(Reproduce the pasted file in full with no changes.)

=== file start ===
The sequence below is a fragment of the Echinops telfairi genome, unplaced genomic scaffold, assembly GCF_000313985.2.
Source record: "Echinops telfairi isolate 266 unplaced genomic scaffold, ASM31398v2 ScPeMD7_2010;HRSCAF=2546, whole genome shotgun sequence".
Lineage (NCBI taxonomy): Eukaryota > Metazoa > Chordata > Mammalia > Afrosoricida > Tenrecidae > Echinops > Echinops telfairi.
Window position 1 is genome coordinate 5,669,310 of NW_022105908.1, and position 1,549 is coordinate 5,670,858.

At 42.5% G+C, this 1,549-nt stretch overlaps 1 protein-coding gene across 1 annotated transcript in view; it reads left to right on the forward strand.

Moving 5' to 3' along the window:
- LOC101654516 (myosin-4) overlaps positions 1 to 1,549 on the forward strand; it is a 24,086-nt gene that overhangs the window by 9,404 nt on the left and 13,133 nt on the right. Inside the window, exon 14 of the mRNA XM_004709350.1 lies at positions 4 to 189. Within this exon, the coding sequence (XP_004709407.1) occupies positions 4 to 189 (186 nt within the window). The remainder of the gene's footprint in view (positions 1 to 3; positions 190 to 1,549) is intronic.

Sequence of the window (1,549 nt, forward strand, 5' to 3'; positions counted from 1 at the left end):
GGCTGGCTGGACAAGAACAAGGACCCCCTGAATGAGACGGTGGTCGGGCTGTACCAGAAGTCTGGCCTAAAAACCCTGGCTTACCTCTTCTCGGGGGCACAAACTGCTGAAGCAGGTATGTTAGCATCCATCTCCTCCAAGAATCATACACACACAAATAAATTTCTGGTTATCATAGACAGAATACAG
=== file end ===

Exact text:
The sequence below is a fragment of the Echinops telfairi genome, unplaced genomic scaffold, assembly GCF_000313985.2.
Source record: "Echinops telfairi isolate 266 unplaced genomic scaffold, ASM31398v2 ScPeMD7_2010;HRSCAF=2546, whole genome shotgun sequence".
Lineage (NCBI taxonomy): Eukaryota > Metazoa > Chordata > Mammalia > Afrosoricida > Tenrecidae > Echinops > Echinops telfairi.
Window position 1 is genome coordinate 5,669,310 of NW_022105908.1, and position 1,549 is coordinate 5,670,858.

At 42.5% G+C, this 1,549-nt stretch overlaps 1 protein-coding gene across 1 annotated transcript in view; it reads left to right on the forward strand.

Moving 5' to 3' along the window:
- LOC101654516 (myosin-4) overlaps positions 1 to 1,549 on the forward strand; it is a 24,086-nt gene that overhangs the window by 9,404 nt on the left and 13,133 nt on the right. Inside the window, exon 14 of the mRNA XM_004709350.1 lies at positions 4 to 189. Within this exon, the coding sequence (XP_004709407.1) occupies positions 4 to 189 (186 nt within the window). The remainder of the gene's footprint in view (positions 1 to 3; positions 190 to 1,549) is intronic.

Sequence of the window (1,549 nt, forward strand, 5' to 3'; positions counted from 1 at the left end):
GGCTGGCTGGACAAGAACAAGGACCCCCTGAATGAGACGGTGGTCGGGCTGTACCAGAAGTCTGGCCTAAAAACCCTGGCTTACCTCTTCTCGGGGGCACAAACTGCTGAAGCAGGTATGTTAGCATCCATCTCCTCCAAGAATCATACACACACAAATAAATTTCTGGTTATCATAGACAGAATACAG